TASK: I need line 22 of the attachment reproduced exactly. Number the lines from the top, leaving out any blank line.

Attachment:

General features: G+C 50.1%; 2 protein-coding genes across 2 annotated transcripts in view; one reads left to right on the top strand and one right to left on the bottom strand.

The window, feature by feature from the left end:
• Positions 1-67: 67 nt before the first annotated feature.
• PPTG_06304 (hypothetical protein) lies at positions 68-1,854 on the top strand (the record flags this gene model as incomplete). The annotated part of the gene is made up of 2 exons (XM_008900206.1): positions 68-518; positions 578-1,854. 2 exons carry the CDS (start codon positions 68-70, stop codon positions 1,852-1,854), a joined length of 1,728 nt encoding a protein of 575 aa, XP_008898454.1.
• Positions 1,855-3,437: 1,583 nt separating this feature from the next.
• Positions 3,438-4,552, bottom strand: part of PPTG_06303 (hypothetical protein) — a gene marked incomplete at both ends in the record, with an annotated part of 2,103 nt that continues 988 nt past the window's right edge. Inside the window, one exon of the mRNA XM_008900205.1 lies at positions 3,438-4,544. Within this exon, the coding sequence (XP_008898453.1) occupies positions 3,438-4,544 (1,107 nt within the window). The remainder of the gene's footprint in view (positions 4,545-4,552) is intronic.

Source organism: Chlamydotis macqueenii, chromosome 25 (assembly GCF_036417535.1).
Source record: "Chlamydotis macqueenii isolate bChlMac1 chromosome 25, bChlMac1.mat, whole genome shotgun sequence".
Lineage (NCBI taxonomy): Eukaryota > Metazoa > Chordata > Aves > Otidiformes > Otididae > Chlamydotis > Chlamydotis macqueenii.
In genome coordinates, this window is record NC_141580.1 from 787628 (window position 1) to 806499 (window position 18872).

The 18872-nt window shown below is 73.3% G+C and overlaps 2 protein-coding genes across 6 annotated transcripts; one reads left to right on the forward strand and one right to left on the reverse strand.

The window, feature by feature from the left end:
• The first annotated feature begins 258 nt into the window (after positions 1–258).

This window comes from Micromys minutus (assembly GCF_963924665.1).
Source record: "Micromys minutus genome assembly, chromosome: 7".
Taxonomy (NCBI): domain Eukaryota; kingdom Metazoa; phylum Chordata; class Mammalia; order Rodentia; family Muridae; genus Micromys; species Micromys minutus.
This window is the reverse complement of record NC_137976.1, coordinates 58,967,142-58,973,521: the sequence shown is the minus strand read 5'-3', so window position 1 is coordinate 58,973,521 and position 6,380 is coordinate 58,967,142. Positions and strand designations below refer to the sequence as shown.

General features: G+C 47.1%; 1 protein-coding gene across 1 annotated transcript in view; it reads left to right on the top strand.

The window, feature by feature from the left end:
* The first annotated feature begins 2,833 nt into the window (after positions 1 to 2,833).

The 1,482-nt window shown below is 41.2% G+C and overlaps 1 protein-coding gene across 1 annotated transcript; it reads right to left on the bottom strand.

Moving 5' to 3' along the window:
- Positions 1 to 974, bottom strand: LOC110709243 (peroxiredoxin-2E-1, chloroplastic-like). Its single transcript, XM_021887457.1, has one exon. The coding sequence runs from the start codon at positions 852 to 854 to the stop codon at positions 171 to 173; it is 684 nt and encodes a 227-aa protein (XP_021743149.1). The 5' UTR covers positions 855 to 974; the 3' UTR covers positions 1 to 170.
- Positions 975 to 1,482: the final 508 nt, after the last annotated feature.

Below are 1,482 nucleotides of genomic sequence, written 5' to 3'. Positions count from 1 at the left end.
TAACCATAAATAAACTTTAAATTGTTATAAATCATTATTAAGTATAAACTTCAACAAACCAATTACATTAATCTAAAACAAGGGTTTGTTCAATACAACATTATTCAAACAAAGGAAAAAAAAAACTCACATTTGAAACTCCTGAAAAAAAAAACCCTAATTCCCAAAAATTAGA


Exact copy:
Moving 5' to 3' along the window: